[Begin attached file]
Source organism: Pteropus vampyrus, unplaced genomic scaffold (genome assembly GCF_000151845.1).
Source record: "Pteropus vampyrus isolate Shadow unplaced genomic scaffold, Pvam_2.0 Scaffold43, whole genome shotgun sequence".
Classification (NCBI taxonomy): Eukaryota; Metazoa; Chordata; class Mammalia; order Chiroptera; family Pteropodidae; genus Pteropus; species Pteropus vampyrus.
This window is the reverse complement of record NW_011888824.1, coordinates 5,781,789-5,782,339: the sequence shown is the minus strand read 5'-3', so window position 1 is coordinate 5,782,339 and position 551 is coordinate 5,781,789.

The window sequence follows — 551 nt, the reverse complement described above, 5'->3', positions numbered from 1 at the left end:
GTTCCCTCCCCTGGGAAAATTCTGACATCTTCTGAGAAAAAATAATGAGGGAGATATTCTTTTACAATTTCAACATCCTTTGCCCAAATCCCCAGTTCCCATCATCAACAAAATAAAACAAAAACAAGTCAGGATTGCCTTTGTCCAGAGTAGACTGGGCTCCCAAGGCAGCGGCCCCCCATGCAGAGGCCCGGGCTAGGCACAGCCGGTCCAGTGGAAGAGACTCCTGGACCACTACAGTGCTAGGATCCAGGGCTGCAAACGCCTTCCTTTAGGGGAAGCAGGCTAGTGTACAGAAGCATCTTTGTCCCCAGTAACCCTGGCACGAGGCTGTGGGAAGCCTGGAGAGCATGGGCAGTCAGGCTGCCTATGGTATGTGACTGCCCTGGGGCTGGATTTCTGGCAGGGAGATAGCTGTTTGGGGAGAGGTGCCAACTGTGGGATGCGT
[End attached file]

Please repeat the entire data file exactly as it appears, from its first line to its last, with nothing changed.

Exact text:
Source organism: Pteropus vampyrus, unplaced genomic scaffold (genome assembly GCF_000151845.1).
Source record: "Pteropus vampyrus isolate Shadow unplaced genomic scaffold, Pvam_2.0 Scaffold43, whole genome shotgun sequence".
Classification (NCBI taxonomy): Eukaryota; Metazoa; Chordata; class Mammalia; order Chiroptera; family Pteropodidae; genus Pteropus; species Pteropus vampyrus.
This window is the reverse complement of record NW_011888824.1, coordinates 5,781,789-5,782,339: the sequence shown is the minus strand read 5'-3', so window position 1 is coordinate 5,782,339 and position 551 is coordinate 5,781,789.

The window sequence follows — 551 nt, the reverse complement described above, 5'->3', positions numbered from 1 at the left end:
GTTCCCTCCCCTGGGAAAATTCTGACATCTTCTGAGAAAAAATAATGAGGGAGATATTCTTTTACAATTTCAACATCCTTTGCCCAAATCCCCAGTTCCCATCATCAACAAAATAAAACAAAAACAAGTCAGGATTGCCTTTGTCCAGAGTAGACTGGGCTCCCAAGGCAGCGGCCCCCCATGCAGAGGCCCGGGCTAGGCACAGCCGGTCCAGTGGAAGAGACTCCTGGACCACTACAGTGCTAGGATCCAGGGCTGCAAACGCCTTCCTTTAGGGGAAGCAGGCTAGTGTACAGAAGCATCTTTGTCCCCAGTAACCCTGGCACGAGGCTGTGGGAAGCCTGGAGAGCATGGGCAGTCAGGCTGCCTATGGTATGTGACTGCCCTGGGGCTGGATTTCTGGCAGGGAGATAGCTGTTTGGGGAGAGGTGCCAACTGTGGGATGCGT